“I remember people were pissed,” Cooley says. “Like, ‘How dare they?!’ I thought it was cool, more ‘fuck you’ than a lot of other ‘punk’ stuff I was seeing.”
Searles, who currently plays with Burlington’s Let’s Whisper, recalls the Queen City in the 1990s as “a time when the town not only had a ton of bands but had plenty of places for them to play and people who actually showed up.”
Bands back then populated venues such as the Last Elm Café and Club Toast, both now long gone. With contemporaries that included the Chainsaws of Babylon (who later became the Pants), James Kochalka Superstar (also featuring Cooley), Zola Turn and others, Barrett remembers the scene to be “a little suffocating, actually. We hid in the fringes of it, but it was fun to be a part of.”
Cooley concurs. “It was like being an adult in high-school land,” he says.
After college, Guppyboy moved for 18 months to Chicago, where Barrett recalls not leaving the house much and playing a significant amount of Sega Golf and Road Rash. After recording an estimated 22 tapes while on leave in the Windy City, they returned to Vermont and added flutist, keyboard player and singer Sasha Bell (now in San Francisco), who mellowed the band for their more folk-minded 1997 release, Jeffersonville. The album includes more thoughtful songs, such as “Washington Square,” which weigh the pros and cons of city vs. country living — though some of the playfulness of their earlier tapes is given over to a sober clarity.
Jeffersonville marked the formal end of Guppyboy, as all but Ward (now in Freeport, Maine) moved to Brooklyn to join former Silver Jews drummer Tim Barnes in creating the Essex Green. This incarnation warranted the most widespread recognition, due largely to putting out records via Elephant 6—the Athens, Ga., neo-psychedelia label that hosted Neutral Milk Hotel, Apples in Stereo, Olivia Tremor Control and others.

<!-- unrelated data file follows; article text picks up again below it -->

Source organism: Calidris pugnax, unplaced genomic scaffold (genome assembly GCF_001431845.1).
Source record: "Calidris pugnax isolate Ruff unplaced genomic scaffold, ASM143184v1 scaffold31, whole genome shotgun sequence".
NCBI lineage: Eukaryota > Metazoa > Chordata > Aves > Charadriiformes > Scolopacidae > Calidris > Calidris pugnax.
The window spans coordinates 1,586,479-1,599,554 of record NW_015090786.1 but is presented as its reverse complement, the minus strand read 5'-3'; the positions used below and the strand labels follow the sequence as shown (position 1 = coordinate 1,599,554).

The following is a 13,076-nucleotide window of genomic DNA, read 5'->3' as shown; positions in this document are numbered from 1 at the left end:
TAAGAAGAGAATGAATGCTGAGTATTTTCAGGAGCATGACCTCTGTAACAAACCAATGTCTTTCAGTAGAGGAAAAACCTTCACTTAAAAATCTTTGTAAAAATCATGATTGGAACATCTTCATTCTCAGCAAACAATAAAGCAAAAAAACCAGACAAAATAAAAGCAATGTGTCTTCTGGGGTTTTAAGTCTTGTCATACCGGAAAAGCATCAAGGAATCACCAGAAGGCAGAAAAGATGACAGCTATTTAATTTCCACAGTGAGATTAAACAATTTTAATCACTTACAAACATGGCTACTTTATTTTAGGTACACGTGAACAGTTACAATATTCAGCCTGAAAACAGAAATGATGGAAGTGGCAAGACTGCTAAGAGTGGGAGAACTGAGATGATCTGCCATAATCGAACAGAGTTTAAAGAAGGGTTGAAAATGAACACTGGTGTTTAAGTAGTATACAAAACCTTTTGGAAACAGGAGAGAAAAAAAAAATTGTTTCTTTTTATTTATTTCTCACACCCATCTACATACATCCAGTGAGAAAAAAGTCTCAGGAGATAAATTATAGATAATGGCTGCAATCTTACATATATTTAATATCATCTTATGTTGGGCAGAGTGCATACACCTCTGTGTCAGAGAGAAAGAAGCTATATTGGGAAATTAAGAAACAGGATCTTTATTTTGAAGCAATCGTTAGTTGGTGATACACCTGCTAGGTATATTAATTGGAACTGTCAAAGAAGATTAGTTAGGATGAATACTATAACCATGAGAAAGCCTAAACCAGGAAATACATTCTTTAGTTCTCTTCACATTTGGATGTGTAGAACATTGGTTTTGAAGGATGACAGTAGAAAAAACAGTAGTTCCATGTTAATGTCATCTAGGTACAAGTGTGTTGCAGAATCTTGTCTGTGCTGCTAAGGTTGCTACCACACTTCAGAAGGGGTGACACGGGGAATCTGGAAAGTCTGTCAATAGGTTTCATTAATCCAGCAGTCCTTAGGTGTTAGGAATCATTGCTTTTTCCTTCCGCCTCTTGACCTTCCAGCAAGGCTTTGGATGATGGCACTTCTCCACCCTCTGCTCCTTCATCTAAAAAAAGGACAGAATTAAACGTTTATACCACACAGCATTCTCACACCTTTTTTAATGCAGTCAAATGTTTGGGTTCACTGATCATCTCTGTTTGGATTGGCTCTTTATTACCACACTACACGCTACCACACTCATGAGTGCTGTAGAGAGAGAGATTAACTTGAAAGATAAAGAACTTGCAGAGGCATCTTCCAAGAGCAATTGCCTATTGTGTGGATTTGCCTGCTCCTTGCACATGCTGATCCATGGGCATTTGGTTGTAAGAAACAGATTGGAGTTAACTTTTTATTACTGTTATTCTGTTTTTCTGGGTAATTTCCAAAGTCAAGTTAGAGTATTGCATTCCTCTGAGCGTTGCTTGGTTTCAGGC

Simultaneously, the Guppyboy crew formed another band, the Sixth Great Lake, considered by Barrett as “kind of a Guppyboy 2.0.” TSGL, which Ward would later join, acted as an experimental alter ego to the Essex Green. Along with Jeffersonville, Barrett considers TSGL’s 2001 release Up the Country among Guppyboy’s best.
Coming home, Guppyboy now face a very different Burlington than the one they left behind.
According to Cooley, the city’s change has been good. He says the ’90s “scene” — a concept he detests — wasn’t as open-minded as it is now.
“Things like A Snake in the Garden and tooth ache. wouldn’t have gone over well then,” he says.
“I think that we all agree that Burlington is a magical place and one of our favorite places to be,” he adds.
The reunion show is the brainchild of Searles, Guppyboy’s Ziter and, Barrett says, a lingering nostalgia. Beyond the upcoming show, Guppyboy seem open to playing more, perhaps in a short run of acoustic living-room shows. For now, their audience on Saturday can expect a handpicked retrospective and perhaps a few guests to join them in relishing their 20-plus-year plunge.
The original print version of this article was headlined "Dream of the ’90s"